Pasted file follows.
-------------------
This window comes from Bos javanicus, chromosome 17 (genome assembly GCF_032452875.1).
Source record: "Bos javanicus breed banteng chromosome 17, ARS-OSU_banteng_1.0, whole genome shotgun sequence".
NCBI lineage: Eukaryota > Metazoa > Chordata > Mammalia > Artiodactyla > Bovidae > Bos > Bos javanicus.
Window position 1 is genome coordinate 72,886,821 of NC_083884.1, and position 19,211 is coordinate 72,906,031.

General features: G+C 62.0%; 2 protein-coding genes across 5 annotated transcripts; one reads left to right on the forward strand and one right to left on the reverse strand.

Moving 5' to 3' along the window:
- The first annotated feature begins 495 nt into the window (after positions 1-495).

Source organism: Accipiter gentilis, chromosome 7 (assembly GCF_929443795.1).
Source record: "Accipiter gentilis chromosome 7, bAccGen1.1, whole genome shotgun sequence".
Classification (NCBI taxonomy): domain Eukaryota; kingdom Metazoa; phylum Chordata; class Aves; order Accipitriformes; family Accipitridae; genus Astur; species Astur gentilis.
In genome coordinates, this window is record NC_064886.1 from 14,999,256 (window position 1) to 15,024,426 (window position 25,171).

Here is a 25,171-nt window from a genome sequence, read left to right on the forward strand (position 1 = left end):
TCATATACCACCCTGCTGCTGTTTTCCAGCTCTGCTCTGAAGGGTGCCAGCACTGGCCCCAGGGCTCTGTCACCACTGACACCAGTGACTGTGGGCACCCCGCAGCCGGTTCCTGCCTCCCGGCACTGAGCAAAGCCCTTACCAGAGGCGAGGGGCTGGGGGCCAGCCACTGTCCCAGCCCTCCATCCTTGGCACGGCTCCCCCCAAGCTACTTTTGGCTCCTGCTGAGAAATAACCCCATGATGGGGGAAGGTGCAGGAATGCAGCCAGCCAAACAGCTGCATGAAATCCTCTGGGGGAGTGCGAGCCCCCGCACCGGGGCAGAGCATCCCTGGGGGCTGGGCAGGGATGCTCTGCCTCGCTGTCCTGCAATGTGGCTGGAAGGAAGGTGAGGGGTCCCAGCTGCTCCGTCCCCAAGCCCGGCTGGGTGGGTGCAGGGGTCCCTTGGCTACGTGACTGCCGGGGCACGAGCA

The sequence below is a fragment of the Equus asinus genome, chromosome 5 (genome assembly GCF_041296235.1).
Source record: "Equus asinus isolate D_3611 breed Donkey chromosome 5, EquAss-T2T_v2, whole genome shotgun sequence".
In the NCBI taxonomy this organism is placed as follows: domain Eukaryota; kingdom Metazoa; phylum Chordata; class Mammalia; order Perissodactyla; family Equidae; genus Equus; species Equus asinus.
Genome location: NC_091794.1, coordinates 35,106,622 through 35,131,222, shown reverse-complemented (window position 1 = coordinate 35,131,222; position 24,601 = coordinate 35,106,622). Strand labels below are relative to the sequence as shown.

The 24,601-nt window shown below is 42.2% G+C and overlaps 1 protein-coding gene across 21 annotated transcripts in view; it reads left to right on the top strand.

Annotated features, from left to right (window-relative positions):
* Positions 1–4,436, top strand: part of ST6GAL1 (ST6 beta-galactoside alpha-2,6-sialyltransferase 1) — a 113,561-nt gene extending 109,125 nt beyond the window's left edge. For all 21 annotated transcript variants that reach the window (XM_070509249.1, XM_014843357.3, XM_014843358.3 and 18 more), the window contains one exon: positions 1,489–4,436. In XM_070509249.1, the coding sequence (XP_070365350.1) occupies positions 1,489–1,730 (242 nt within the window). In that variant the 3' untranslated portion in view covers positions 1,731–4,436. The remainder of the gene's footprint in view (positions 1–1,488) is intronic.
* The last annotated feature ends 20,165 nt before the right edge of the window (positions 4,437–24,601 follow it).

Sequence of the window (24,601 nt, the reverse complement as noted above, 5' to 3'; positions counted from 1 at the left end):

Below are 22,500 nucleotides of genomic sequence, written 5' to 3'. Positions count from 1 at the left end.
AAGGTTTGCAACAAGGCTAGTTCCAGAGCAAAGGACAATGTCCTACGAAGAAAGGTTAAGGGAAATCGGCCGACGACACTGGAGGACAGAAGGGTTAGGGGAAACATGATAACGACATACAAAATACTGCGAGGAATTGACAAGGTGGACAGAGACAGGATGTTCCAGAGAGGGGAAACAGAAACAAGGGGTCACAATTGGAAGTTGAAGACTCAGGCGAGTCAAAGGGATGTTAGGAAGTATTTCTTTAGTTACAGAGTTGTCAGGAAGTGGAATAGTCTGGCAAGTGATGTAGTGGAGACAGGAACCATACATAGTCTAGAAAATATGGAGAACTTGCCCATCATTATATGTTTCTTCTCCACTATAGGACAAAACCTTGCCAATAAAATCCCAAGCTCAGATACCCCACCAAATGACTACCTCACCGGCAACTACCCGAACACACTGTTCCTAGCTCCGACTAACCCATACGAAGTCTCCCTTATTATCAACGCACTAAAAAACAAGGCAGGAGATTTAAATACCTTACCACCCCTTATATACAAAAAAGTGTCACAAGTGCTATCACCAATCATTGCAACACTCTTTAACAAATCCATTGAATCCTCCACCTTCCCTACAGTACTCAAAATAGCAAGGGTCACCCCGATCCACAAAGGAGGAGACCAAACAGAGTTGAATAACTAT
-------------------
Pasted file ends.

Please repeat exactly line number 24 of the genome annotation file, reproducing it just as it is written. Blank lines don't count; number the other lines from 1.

AAGGTTTGCAACAAGGCTAGTTCCAGAGCAAAGGACAATGTCCTACGAAGAAAGGTTAAGGGAAATCGGCCGACGACACTGGAGGACAGAAGGGTTAGGGGAAACATGATAACGACATACAAAATACTGCGAGGAATTGACAAGGTGGACAGAGACAGGATGTTCCAGAGAGGGGAAACAGAAACAAGGGGTCACAATTGGAAGTTGAAGACTCAGGCGAGTCAAAGGGATGTTAGGAAGTATTTCTTTAGTTACAGAGTTGTCAGGAAGTGGAATAGTCTGGCAAGTGATGTAGTGGAGACAGGAACCATACATAGTCTAGAAAATATGGAGAACTTGCCCATCATTATATGTTTCTTCTCCACTATAGGACAAAACCTTGCCAATAAAATCCCAAGCTCAGATACCCCACCAAATGACTACCTCACCGGCAACTACCCGAACACACTGTTCCTAGCTCCGACTAACCCATACGAAGTCTCCCTTATTATCAACGCACTAAAAAACAAGGCAGGAGATTTAAATACCTTACCACCCCTTATATACAAAAAAGTGTCACAAGTGCTATCACCAATCATTGCAACACTCTTTAACAAATCCATTGAATCCTCCACCTTCCCTACAGTACTCAAAATAGCAAGGGTCACCCCGATCCACAAAGGAGGAGACCAAACAGAGTTGAATAACTAT